An ad hoc group of environmental professionals working on a way to reduce the amount of glass that winds up in landfills resumed the conversation earlier this month. The work is an outcome of Albemarle County’s Solid Waste Advisory Committee and Better World Betty. They have been asking area wineries and breweries to tell them how much glass they discard in an online survey that is open through February 1.
“There’s just a lot of glass to be had and we’re excited about the survey results that we’ve received,” said Teri Kent, the founder of Better World Betty.
The idea is to collect the information with an eye towards hiring a hauler who could collect glass from beverage providers and aggregate the material at a processing facility run by the Rivanna Solid Waste Authority. For this to work, the glass must be separated in the waste stream to avoid contamination.
A co-founder of Valley Road Vineyards in Afton said he supported the idea.
“I am instinctively drawn to anything that will do something than what we’re doing with glass now which is just putting it in the landfill,” said Stan Joynes. “But I do have this question at the outset which is what is the end of this material?”
Philip McKalips is the solid waste manager at the RSWA. He said for many years, the agency collected glass and was able to find places for it to go but has recently formalized an arrangement.
“More recently we wanted to have more of a structured program, something that we could rely on functionally, and we set up an arrangement with Strategic Materials where they actually a hire a trucking company, they come on a regular process, out to our closed landfill, where we stockpile our recycled glass that comes in from our collection centers,” McKalips said.
From there, the glass goes to a facility in Wilson, North Carolina, where the materials are sorted.
“And then they either use it internally or sell it to other users,” McKalips said.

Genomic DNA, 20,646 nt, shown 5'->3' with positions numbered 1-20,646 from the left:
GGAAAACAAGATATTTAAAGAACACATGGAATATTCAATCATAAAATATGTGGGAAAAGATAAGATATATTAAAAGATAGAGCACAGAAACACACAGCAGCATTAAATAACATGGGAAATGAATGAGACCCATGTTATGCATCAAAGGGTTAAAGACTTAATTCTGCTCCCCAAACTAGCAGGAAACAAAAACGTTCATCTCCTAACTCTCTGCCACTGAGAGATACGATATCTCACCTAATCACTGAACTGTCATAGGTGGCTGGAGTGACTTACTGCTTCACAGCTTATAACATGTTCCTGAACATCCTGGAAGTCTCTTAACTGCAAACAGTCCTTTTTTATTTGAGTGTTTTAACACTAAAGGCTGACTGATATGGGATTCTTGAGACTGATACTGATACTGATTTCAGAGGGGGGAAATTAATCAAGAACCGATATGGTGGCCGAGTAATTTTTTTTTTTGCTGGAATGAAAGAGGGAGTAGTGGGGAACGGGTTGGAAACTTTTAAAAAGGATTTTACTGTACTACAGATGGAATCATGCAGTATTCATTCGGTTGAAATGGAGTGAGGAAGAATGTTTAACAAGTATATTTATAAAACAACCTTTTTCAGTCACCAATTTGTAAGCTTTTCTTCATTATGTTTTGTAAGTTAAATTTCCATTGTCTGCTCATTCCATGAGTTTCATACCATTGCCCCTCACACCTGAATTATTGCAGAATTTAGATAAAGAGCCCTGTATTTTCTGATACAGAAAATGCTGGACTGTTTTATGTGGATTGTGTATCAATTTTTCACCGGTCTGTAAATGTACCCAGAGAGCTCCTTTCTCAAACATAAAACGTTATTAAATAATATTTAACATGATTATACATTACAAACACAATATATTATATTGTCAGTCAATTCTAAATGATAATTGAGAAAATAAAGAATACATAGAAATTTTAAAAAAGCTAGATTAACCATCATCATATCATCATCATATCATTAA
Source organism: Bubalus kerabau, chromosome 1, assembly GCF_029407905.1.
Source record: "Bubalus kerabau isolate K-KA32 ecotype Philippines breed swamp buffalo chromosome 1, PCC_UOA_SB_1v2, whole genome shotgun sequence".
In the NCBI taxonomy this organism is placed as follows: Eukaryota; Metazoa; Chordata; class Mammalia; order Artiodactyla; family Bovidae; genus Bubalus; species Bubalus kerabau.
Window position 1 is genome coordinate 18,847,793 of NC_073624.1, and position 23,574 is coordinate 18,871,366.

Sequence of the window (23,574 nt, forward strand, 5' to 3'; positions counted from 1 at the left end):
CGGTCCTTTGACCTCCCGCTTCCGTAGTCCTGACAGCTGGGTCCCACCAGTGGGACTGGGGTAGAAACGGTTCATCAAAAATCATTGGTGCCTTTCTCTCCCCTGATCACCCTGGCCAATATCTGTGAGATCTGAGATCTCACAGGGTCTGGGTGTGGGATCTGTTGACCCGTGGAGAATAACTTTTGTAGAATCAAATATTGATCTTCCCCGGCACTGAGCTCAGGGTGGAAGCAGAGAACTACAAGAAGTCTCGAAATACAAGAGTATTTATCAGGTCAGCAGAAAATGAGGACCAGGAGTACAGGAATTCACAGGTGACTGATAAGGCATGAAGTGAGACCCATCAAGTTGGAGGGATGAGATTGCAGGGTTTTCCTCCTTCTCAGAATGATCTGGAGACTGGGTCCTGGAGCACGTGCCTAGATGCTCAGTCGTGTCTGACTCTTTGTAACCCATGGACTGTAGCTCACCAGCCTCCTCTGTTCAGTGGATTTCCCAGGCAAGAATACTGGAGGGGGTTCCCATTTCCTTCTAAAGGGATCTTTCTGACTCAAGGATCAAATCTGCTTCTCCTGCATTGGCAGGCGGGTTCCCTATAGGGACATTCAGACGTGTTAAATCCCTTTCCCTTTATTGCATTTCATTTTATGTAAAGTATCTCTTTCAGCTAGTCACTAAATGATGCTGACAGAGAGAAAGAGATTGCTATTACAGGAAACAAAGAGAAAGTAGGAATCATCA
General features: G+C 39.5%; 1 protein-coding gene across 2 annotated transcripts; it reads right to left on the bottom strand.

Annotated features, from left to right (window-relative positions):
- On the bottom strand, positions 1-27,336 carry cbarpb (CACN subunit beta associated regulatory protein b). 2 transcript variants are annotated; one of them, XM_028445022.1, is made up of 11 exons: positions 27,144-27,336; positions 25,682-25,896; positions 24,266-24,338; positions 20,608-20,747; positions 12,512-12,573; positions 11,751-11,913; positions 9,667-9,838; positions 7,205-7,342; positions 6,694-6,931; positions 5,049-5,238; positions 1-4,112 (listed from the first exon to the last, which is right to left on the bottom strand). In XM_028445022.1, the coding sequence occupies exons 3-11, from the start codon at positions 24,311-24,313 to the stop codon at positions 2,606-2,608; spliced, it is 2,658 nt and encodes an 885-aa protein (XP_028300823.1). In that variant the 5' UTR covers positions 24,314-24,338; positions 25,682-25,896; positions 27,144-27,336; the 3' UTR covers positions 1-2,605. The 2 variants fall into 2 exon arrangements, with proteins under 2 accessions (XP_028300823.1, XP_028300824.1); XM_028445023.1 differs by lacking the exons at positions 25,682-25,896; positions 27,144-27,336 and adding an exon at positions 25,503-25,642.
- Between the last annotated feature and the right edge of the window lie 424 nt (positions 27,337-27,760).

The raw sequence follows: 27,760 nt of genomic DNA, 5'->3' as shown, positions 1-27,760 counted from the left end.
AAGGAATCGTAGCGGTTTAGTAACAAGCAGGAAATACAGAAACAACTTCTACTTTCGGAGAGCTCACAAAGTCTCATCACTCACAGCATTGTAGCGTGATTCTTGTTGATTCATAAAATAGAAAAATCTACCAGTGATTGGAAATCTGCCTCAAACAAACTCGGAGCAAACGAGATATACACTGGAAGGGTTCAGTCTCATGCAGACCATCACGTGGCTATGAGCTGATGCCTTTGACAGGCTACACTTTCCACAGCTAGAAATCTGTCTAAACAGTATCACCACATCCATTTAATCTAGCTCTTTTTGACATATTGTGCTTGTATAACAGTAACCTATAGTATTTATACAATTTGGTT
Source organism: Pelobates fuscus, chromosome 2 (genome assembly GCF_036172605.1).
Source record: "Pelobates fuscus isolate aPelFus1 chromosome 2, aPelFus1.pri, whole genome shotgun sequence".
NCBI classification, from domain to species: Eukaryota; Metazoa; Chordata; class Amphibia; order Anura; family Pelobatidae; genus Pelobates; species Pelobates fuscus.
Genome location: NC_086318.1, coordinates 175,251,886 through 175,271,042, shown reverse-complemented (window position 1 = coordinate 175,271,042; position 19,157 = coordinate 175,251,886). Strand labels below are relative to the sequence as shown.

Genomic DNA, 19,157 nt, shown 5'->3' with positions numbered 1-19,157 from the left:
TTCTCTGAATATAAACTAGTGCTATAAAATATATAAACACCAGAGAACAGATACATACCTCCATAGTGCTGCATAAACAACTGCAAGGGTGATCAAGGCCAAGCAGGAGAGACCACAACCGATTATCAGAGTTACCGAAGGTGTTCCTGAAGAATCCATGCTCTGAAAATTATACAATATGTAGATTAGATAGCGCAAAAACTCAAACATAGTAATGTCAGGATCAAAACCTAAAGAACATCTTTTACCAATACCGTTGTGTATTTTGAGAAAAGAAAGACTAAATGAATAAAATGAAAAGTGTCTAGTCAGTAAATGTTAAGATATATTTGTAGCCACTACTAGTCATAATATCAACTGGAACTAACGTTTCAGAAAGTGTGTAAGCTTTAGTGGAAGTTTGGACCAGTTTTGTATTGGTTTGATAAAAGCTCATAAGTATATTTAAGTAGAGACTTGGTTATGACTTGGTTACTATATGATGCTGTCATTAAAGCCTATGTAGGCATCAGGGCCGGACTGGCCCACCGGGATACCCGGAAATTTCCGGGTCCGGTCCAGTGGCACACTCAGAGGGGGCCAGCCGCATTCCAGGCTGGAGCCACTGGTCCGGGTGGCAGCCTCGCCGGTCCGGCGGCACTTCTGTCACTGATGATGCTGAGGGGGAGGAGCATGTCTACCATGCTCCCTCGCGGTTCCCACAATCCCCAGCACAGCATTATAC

The goal of the current initiative is to collect enough glass so it can be used as material to make new containers. Localities in Northern Virginia have created a program where purple bins are used to collect glass, returning to a time when materials were separated by those who purchased the product. Scott DeFife is with the Glass Packaging Institute.
“All of the glass that’s going into the bins in the Northern Virginia communities of Arlington, Alexandria and Fairfax is now making its way down to Wilson and getting turned around into glass container plants,” DeFife said.
DeFife said much of what ends up in mixed recycling bins winds up in a landfill.
“Getting enough clean, you know, a critical mass of good quality glass can get that glass back into the supply chain,” DeFife said. He added that there is a market for a glass manufacturer somewhere in Virginia which would reduce travel time.
“But the economics of processing are very chicken and egg,” DeFife said. “Nobody is going to build a $10 million to $15 million glass processing plant if there’s no glass to go to it.”
So work continues to organize the waste stream. The group wants as many beverage producers as possible to fill out the survey. Jesse Warren is with UVA Sustainability.
“What we’re thinking is some kind of weekly hauling route where a provider will provide something like a 64×96 gallon cart that you all will then fill up with glass,” Warren said.